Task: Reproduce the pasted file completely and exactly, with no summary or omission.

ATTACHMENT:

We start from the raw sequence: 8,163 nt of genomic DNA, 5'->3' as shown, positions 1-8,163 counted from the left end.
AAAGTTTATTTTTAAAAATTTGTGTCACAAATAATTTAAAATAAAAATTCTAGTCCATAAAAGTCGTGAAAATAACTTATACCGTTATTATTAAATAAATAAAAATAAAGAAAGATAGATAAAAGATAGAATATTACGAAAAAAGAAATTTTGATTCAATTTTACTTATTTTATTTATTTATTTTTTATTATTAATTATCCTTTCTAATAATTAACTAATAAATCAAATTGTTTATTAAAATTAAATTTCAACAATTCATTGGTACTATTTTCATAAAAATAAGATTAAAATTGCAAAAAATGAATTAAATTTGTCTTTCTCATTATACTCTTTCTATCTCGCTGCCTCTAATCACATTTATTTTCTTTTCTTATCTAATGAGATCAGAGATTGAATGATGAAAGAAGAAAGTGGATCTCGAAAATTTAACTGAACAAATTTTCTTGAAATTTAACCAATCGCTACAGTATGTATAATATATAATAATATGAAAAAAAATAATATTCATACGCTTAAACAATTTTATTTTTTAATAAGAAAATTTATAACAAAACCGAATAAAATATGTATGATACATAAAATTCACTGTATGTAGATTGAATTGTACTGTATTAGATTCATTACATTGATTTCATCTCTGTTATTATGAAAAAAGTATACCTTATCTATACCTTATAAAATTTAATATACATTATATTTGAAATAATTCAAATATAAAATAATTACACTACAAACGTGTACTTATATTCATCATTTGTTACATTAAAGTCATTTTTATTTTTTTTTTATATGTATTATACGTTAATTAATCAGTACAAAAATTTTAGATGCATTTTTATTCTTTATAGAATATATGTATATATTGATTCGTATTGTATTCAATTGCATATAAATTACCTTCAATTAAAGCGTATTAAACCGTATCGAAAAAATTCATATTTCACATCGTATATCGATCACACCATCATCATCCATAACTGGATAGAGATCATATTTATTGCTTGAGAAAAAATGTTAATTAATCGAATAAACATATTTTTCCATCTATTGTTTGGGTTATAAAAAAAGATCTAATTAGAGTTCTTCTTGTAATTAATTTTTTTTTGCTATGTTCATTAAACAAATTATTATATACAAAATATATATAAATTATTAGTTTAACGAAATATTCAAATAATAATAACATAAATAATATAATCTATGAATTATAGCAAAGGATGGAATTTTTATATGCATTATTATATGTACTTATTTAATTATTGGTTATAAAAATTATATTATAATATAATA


We start from the raw sequence: 8,163 nt of genomic DNA, 5'->3' as shown, positions 1-8,163 counted from the left end.
AAAGTTTATTTTTAAAAATTTGTGTCACAAATAATTTAAAATAAAAATTCTAGTCCATAAAAGTCGTGAAAATAACTTATACCGTTATTATTAAATAAATAAAAATAAAGAAAGATAGATAAAAGATAGAATATTACGAAAAAAGAAATTTTGATTCAATTTTACTTATTTTATTTATTTATTTTTTATTATTAATTATCCTTTCTAATAATTAACTAATAAATCAAATTGTTTATTAAAATTAAATTTCAACAATTCATTGGTACTATTTTCATAAAAATAAGATTAAAATTGCAAAAAATGAATTAAATTTGTCTTTCTCATTATACTCTTTCTATCTCGCTGCCTCTAATCACATTTATTTTCTTTTCTTATCTAATGAGATCAGAGATTGAATGATGAAAGAAGAAAGTGGATCTCGAAAATTTAACTGAACAAATTTTCTTGAAATTTAACCAATCGCTACAGTATGTATAATATATAATAATATGAAAAAAAATAATATTCATACGCTTAAACAATTTTATTTTTTAATAAGAAAATTTATAACAAAACCGAATAAAATATGTATGATACATAAAATTCACTGTATGTAGATTGAATTGTACTGTATTAGATTCATTACATTGATTTCATCTCTGTTATTATGAAAAAAGTATACCTTATCTATACCTTATAAAATTTAATATACATTATATTTGAAATAATTCAAATATAAAATAATTACACTACAAACGTGTACTTATATTCATCATTTGTTACATTAAAGTCATTTTTATTTTTTTTTTATATGTATTATACGTTAATTAATCAGTACAAAAATTTTAGATGCATTTTTATTCTTTATAGAATATATGTATATATTGATTCGTATTGTATTCAATTGCATATAAATTACCTTCAATTAAAGCGTATTAAACCGTATCGAAAAAATTCATATTTCACATCGTATATCGATCACACCATCATCATCCATAACTGGATAGAGATCATATTTATTGCTTGAGAAAAAATGTTAATTAATCGAATAAACATATTTTTCCATCTATTGTTTGGGTTATAAAAAAAGATCTAATTAGAGTTCTTCTTGTAATTAATTTTTTTTTGCTATGTTCATTAAACAAATTATTATATACAAAATATATATAAATTATTAGTTTAACGAAATATTCAAATAATAATAACATAAATAATATAATCTATGAATTATAGCAAAGGATGGAATTTTTATATGCATTATTATATGTACTTATTTAATTATTGGTTATAAAAATTATATTATAATATAATA